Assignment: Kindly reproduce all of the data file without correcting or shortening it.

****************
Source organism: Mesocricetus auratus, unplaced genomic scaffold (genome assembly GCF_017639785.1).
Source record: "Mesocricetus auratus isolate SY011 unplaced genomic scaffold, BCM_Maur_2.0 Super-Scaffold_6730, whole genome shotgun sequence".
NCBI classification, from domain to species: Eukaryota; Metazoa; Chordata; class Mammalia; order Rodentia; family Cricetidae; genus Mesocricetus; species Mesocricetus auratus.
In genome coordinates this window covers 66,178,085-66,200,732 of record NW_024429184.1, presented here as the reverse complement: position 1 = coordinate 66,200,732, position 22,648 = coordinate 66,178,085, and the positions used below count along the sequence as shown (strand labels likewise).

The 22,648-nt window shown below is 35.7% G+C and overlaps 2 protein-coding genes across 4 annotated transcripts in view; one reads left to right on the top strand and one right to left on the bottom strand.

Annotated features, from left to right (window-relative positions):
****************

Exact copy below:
Source organism: Mesocricetus auratus, unplaced genomic scaffold (genome assembly GCF_017639785.1).
Source record: "Mesocricetus auratus isolate SY011 unplaced genomic scaffold, BCM_Maur_2.0 Super-Scaffold_6730, whole genome shotgun sequence".
NCBI classification, from domain to species: Eukaryota; Metazoa; Chordata; class Mammalia; order Rodentia; family Cricetidae; genus Mesocricetus; species Mesocricetus auratus.
In genome coordinates this window covers 66,178,085-66,200,732 of record NW_024429184.1, presented here as the reverse complement: position 1 = coordinate 66,200,732, position 22,648 = coordinate 66,178,085, and the positions used below count along the sequence as shown (strand labels likewise).

The 22,648-nt window shown below is 35.7% G+C and overlaps 2 protein-coding genes across 4 annotated transcripts in view; one reads left to right on the top strand and one right to left on the bottom strand.

Annotated features, from left to right (window-relative positions):